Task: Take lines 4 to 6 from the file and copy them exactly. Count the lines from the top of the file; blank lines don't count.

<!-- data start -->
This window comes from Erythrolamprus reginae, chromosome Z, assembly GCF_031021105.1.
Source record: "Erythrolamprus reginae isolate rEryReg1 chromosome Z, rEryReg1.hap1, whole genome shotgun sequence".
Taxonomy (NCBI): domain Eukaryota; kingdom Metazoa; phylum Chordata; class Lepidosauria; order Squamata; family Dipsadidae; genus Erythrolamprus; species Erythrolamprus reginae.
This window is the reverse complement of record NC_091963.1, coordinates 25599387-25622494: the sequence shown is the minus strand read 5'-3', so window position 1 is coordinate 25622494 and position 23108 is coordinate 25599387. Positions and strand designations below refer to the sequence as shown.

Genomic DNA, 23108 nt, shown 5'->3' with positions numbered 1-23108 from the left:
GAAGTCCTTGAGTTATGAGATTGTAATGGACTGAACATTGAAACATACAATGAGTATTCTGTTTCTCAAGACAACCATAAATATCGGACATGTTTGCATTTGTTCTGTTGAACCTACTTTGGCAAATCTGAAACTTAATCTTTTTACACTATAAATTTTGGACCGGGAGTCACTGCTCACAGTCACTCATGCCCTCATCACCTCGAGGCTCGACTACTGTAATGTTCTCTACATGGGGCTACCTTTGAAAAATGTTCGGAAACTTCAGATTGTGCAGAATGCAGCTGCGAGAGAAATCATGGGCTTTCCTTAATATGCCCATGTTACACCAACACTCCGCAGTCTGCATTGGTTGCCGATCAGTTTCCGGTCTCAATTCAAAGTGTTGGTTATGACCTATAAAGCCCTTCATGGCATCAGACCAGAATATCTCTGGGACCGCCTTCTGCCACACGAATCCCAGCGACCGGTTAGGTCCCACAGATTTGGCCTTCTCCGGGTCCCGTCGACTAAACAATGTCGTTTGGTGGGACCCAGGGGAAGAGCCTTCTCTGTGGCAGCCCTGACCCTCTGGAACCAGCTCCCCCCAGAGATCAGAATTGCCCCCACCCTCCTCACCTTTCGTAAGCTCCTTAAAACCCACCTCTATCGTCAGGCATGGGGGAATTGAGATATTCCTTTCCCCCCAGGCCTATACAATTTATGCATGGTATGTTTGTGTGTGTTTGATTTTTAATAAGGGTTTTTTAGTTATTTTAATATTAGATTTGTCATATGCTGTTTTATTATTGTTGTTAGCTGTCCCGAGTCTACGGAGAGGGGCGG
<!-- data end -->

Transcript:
This window is the reverse complement of record NC_091963.1, coordinates 25599387-25622494: the sequence shown is the minus strand read 5'-3', so window position 1 is coordinate 25622494 and position 23108 is coordinate 25599387. Positions and strand designations below refer to the sequence as shown.

Genomic DNA, 23108 nt, shown 5'->3' with positions numbered 1-23108 from the left:
GAAGTCCTTGAGTTATGAGATTGTAATGGACTGAACATTGAAACATACAATGAGTATTCTGTTTCTCAAGACAACCATAAATATCGGACATGTTTGCATTTGTTCTGTTGAACCTACTTTGGCAAATCTGAAACTTAATCTTTTTACACTATAAATTTTGGACCGGGAGTCACTGCTCACAGTCACTCATGCCCTCATCACCTCGAGGCTCGACTACTGTAATGTTCTCTACATGGGGCTACCTTTGAAAAATGTTCGGAAACTTCAGATTGTGCAGAATGCAGCTGCGAGAGAAATCATGGGCTTTCCTTAATATGCCCATGTTACACCAACACTCCGCAGTCTGCATTGGTTGCCGATCAGTTTCCGGTCTCAATTCAAAGTGTTGGTTATGACCTATAAAGCCCTTCATGGCATCAGACCAGAATATCTCTGGGACCGCCTTCTGCCACACGAATCCCAGCGACCGGTTAGGTCCCACAGATTTGGCCTTCTCCGGGTCCCGTCGACTAAACAATGTCGTTTGGTGGGACCCAGGGGAAGAGCCTTCTCTGTGGCAGCCCTGACCCTCTGGAACCAGCTCCCCCCAGAGATCAGAATTGCCCCCACCCTCCTCACCTTTCGTAAGCTCCTTAAAACCCACCTCTATCGTCAGGCATGGGGGAATTGAGATATTCCTTTCCCCCCAGGCCTATACAATTTATGCATGGTATGTTTGTGTGTGTTTGATTTTTAATAAGGGTTTTTTAGTTATTTTAATATTAGATTTGTCATATGCTGTTTTATTATTGTTGTTAGCTGTCCCGAGTCTACGGAGAGGGGCGG